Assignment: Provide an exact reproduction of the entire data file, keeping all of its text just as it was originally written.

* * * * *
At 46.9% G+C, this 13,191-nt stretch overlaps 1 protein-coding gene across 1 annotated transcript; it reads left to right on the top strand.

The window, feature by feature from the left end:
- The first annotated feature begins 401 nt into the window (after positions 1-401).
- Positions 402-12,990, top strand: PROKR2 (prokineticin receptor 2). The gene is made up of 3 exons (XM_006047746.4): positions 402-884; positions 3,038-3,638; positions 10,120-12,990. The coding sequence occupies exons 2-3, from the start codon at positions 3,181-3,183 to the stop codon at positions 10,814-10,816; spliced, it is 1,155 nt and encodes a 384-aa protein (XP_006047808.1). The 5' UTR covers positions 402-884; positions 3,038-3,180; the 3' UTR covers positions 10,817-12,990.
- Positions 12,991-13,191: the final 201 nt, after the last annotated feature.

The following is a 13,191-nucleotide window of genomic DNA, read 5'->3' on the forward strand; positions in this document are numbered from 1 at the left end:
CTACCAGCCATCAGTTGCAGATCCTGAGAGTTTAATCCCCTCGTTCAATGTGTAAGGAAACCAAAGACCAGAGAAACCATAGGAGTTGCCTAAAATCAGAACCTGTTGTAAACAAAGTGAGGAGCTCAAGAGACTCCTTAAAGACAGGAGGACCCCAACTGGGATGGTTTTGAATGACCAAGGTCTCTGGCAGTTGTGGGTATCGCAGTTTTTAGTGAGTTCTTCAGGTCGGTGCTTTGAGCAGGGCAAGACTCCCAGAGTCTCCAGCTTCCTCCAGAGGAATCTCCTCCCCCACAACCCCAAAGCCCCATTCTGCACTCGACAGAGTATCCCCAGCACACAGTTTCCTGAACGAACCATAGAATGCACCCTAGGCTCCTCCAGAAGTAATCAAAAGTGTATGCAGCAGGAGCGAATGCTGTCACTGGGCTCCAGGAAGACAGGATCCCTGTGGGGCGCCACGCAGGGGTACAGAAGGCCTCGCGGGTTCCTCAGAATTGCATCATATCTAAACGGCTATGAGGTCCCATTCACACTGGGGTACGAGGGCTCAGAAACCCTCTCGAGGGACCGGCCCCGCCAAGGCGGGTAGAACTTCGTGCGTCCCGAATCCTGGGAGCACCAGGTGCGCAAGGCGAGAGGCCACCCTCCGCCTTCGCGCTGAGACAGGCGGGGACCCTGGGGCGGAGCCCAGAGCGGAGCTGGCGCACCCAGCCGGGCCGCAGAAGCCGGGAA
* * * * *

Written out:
At 46.9% G+C, this 13,191-nt stretch overlaps 1 protein-coding gene across 1 annotated transcript; it reads left to right on the top strand.

The window, feature by feature from the left end:
- The first annotated feature begins 401 nt into the window (after positions 1-401).
- Positions 402-12,990, top strand: PROKR2 (prokineticin receptor 2). The gene is made up of 3 exons (XM_006047746.4): positions 402-884; positions 3,038-3,638; positions 10,120-12,990. The coding sequence occupies exons 2-3, from the start codon at positions 3,181-3,183 to the stop codon at positions 10,814-10,816; spliced, it is 1,155 nt and encodes a 384-aa protein (XP_006047808.1). The 5' UTR covers positions 402-884; positions 3,038-3,180; the 3' UTR covers positions 10,817-12,990.
- Positions 12,991-13,191: the final 201 nt, after the last annotated feature.

The following is a 13,191-nucleotide window of genomic DNA, read 5'->3' on the forward strand; positions in this document are numbered from 1 at the left end:
CTACCAGCCATCAGTTGCAGATCCTGAGAGTTTAATCCCCTCGTTCAATGTGTAAGGAAACCAAAGACCAGAGAAACCATAGGAGTTGCCTAAAATCAGAACCTGTTGTAAACAAAGTGAGGAGCTCAAGAGACTCCTTAAAGACAGGAGGACCCCAACTGGGATGGTTTTGAATGACCAAGGTCTCTGGCAGTTGTGGGTATCGCAGTTTTTAGTGAGTTCTTCAGGTCGGTGCTTTGAGCAGGGCAAGACTCCCAGAGTCTCCAGCTTCCTCCAGAGGAATCTCCTCCCCCACAACCCCAAAGCCCCATTCTGCACTCGACAGAGTATCCCCAGCACACAGTTTCCTGAACGAACCATAGAATGCACCCTAGGCTCCTCCAGAAGTAATCAAAAGTGTATGCAGCAGGAGCGAATGCTGTCACTGGGCTCCAGGAAGACAGGATCCCTGTGGGGCGCCACGCAGGGGTACAGAAGGCCTCGCGGGTTCCTCAGAATTGCATCATATCTAAACGGCTATGAGGTCCCATTCACACTGGGGTACGAGGGCTCAGAAACCCTCTCGAGGGACCGGCCCCGCCAAGGCGGGTAGAACTTCGTGCGTCCCGAATCCTGGGAGCACCAGGTGCGCAAGGCGAGAGGCCACCCTCCGCCTTCGCGCTGAGACAGGCGGGGACCCTGGGGCGGAGCCCAGAGCGGAGCTGGCGCACCCAGCCGGGCCGCAGAAGCCGGGAA